Category-led nuances in search patterns: Search patterns and habits vary by product. Shoppers primarily search by brand names when buying mobiles and televisions; however, they search by product categories for items like laptops and large appliances (air conditioners, refrigerators, washing machines).

Influencers have a growing influence: Approximately 40% of online shoppers made at least one purchase through social media channels (e.g., Facebook, Instagram, WhatsApp) in 2020. Content creators and influencers will play an increasingly critical role in the future of commerce.

Digital payments are gaining fast, but cash remains key: Use of digital payments and credit has accelerated significantly, although cash purchases continue to account for approximately 45% to 50% of the e-retail gross merchandise value (GMV), even during the pandemic. The use of credit is more pronounced in the electronics category, with three times more adoption of equated monthly instalment (EMI) or credit schemes vs. other categories.

Future of online shopping

As e-retail accessibility continues to expand, a new wave of shoppers will come online. The majority of these future online shoppers are likely already in the digital funnel—watching videos and using chat and social media apps, but e-retailers will need to accelerate their transition to commerce. This involves a deep understanding of their needs and interaction patterns with brands and platforms. As firms look to out-innovate each other to win this next generation of online shoppers, we envision six mega-trends playing out in the India e-retail ecosystem:

Digital ecosystems: The pandemic provided a strong stimulus to all digital services (e.g., payments, health tech, ed tech). Large e-retailers have started creating scale ecosystems, serving as a one-stop shop for digital and retail needs. These ecosystems use sticky offerings such as video streaming and gaming to drive consumer engagement and capture a larger share of consumer time and spending.

Voice and vernacular: Voice and vernacular are core to attracting the next generation of consumers. Use of voice-assistant apps doubled to approximately 5–6 million monthly users in 2021 (average until May). Web pages were translated to vernacular languages approximately 50% more in 2020 compared with 2019. Use of vernacular-language apps such as ShareChat and Daily Hunt continued to accelerate through the pandemic.

Video commerce: The video-watching user base expanded greatly during the pandemic and grew by 25% in India in the past year alone, increasing to 350–400 million users. Hundreds of thousands of creators will help propel livestreaming and video-enabled commerce significantly in the coming years. Multiple livestreaming commerce start-ups have already emerged in India and are growing rapidly. In China, livestreaming commerce accounts for 9%–10% of overall GMV.

Social commerce: Peer and community influence will play a much more significant role for the next wave of online shoppers. Social commerce GMV (approximately $1.5–2 billion in FY20) could grow at a 55%–60% compound annual growth rate (CAGR) over FY20–25, with the potential to empower 40 million small businesses and turbocharge women entrepreneurs. This will further democratise e-retail, with three in five social shoppers coming from tier-2/smaller towns.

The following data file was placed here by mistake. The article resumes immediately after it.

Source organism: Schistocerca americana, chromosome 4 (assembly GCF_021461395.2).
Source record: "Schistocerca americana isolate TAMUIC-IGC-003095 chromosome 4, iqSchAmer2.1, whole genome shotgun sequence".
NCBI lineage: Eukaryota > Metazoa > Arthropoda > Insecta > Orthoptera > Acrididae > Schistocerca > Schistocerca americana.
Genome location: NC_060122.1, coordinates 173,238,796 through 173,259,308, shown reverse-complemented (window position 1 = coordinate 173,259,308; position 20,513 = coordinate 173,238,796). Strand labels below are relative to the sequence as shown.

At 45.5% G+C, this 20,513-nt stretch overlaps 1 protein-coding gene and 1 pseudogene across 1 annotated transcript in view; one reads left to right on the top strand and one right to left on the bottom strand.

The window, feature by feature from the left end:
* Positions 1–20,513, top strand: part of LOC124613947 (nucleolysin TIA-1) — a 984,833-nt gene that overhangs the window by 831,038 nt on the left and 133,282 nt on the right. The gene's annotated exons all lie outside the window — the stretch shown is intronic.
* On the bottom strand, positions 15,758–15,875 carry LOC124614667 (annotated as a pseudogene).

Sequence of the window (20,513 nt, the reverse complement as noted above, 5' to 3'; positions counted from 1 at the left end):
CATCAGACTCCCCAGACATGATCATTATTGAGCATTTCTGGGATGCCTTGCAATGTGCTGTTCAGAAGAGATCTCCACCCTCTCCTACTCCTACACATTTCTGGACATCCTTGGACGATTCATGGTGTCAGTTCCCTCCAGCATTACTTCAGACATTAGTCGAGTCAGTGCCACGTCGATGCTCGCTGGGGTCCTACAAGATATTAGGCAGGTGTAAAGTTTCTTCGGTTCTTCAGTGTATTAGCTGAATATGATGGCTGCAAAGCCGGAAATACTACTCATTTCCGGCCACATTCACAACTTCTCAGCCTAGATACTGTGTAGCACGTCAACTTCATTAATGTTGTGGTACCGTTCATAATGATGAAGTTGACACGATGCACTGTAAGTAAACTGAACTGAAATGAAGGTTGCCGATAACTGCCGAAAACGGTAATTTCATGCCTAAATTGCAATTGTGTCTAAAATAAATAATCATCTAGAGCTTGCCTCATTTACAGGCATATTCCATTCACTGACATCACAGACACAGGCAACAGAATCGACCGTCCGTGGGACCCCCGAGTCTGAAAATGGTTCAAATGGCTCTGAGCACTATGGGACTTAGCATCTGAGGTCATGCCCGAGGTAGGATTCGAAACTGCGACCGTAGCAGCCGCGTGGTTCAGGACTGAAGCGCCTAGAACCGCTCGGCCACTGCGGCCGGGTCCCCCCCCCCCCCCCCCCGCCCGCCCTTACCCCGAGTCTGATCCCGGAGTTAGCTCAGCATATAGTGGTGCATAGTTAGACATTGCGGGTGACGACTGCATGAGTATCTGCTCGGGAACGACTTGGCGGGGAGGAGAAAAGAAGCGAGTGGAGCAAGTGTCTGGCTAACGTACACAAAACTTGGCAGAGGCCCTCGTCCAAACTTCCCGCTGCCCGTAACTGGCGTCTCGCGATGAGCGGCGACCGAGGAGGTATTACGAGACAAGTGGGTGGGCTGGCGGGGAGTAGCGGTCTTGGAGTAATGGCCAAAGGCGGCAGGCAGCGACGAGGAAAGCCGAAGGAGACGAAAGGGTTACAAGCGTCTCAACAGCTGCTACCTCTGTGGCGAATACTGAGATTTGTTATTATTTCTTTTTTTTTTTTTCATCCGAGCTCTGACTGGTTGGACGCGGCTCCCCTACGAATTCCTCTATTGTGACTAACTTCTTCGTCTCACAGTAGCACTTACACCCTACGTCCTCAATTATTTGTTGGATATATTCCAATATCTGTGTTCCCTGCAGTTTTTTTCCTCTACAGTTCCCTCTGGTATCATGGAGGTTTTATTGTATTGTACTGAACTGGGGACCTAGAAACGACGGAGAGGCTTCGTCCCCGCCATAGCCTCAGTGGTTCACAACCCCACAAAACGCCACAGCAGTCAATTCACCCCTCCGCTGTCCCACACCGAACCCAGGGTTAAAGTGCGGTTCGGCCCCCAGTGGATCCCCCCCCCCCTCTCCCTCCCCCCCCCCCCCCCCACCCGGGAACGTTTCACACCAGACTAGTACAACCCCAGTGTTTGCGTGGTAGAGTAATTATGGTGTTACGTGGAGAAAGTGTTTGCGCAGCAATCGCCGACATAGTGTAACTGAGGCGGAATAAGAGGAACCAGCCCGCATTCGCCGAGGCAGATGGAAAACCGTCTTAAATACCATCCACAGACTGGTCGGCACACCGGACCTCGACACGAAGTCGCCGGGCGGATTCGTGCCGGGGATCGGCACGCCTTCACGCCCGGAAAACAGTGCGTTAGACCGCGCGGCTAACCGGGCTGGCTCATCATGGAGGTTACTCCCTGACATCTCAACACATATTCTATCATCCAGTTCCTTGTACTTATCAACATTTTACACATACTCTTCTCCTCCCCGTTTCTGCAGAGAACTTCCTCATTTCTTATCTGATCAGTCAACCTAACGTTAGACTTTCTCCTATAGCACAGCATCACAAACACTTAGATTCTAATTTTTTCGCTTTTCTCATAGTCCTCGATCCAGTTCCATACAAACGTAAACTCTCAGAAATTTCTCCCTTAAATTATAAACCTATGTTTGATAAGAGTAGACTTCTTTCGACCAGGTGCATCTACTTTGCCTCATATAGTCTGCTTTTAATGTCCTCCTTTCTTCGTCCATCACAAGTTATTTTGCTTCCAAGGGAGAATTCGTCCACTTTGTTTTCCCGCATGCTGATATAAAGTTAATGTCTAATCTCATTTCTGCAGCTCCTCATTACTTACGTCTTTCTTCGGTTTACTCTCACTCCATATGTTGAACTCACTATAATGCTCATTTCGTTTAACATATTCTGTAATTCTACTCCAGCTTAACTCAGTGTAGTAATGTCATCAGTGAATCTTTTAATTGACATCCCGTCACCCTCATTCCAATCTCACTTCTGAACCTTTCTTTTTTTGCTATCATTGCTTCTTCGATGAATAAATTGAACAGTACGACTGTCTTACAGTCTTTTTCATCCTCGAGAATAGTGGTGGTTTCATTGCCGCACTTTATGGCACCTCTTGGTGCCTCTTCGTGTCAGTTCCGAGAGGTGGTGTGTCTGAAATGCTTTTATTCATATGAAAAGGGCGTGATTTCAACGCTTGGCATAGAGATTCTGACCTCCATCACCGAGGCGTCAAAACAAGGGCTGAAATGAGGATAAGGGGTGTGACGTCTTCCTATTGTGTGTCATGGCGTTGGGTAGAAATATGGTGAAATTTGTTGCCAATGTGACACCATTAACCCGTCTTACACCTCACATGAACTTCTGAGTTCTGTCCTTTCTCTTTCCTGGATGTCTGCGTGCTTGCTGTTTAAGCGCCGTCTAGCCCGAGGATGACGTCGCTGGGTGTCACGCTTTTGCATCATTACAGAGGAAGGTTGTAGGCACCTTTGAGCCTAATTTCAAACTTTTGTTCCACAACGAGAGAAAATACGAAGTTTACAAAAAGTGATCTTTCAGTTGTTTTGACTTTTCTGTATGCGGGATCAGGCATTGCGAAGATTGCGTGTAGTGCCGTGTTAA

Direct-to-consumer (D2C): Brands are looking for more ways to directly engage with consumers and give them a differentiated experience. There has been an explosion in D2C brands in India—both established and insurgent (nearly doubled from two years ago)—accelerated by the pandemic.

Omnichannel commerce: Consumers are increasingly switching between offline and online touchpoints across their purchase journey. Offline retailers are also increasingly going online and are partnering with e-retailers to offer consumers a seamless experience.

India’s online shopping landscape after the pandemic

  • India has the third-largest online shopper base globally, with 140 million e-retail shoppers in 2020, only behind China and the US.
  • The fiscal year ending March 2021 showed contrasts in India’s retail market: the overall retail market shrunk by 5%, along with a 7.3% contraction in GDP due to sustained lockdowns across India. However, the e-retail market surged by 5% to reach $38 billion despite a multimonth lockdown. This was driven by Covid-19, which caused increased adoption of online channels.
  • Covid-19 provided a massive stimulus to India’s e-retail penetration, accelerating it by 12 months to reach approximately 4.6% in FY21. This increase was even greater in metro cities, as one in three people shopped online at least once across the top eight metro cities last year. Bengaluru led the way, with one in two people shopping online at least once last year. Global e-retail markets indicate that increases should remain, sustaining at levels higher than before the Covid-19 pandemic, albeit lower than peak levels.
  • E-retail categories have seen disparate growth and recovery patterns through the past 12–18 months of the pandemic: The mobiles and electronics categories witnessed a one-time growth spurt; frequent-use categories such as grocery, household, and personal care saw continued acceleration; and discretionary categories such as fashion and travel products saw relatively slower growth but have started rebounding in 2021.